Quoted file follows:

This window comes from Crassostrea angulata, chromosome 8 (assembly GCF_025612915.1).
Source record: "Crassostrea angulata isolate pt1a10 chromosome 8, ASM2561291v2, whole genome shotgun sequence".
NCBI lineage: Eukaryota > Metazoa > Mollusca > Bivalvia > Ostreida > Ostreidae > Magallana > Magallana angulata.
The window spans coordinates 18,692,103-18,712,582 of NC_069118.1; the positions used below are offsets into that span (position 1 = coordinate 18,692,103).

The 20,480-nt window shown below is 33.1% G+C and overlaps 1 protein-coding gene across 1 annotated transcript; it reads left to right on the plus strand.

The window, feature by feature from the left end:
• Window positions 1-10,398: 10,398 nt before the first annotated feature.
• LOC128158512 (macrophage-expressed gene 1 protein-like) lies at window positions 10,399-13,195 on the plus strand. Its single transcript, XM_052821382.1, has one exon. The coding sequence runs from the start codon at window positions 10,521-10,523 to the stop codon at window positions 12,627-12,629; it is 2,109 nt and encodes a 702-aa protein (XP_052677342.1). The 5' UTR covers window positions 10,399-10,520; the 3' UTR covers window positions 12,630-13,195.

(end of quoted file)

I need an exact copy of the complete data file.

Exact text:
This window comes from Crassostrea angulata, chromosome 8 (assembly GCF_025612915.1).
Source record: "Crassostrea angulata isolate pt1a10 chromosome 8, ASM2561291v2, whole genome shotgun sequence".
NCBI lineage: Eukaryota > Metazoa > Mollusca > Bivalvia > Ostreida > Ostreidae > Magallana > Magallana angulata.
The window spans coordinates 18,692,103-18,712,582 of NC_069118.1; the positions used below are offsets into that span (position 1 = coordinate 18,692,103).

The 20,480-nt window shown below is 33.1% G+C and overlaps 1 protein-coding gene across 1 annotated transcript; it reads left to right on the plus strand.

The window, feature by feature from the left end:
• Window positions 1-10,398: 10,398 nt before the first annotated feature.
• LOC128158512 (macrophage-expressed gene 1 protein-like) lies at window positions 10,399-13,195 on the plus strand. Its single transcript, XM_052821382.1, has one exon. The coding sequence runs from the start codon at window positions 10,521-10,523 to the stop codon at window positions 12,627-12,629; it is 2,109 nt and encodes a 702-aa protein (XP_052677342.1). The 5' UTR covers window positions 10,399-10,520; the 3' UTR covers window positions 12,630-13,195.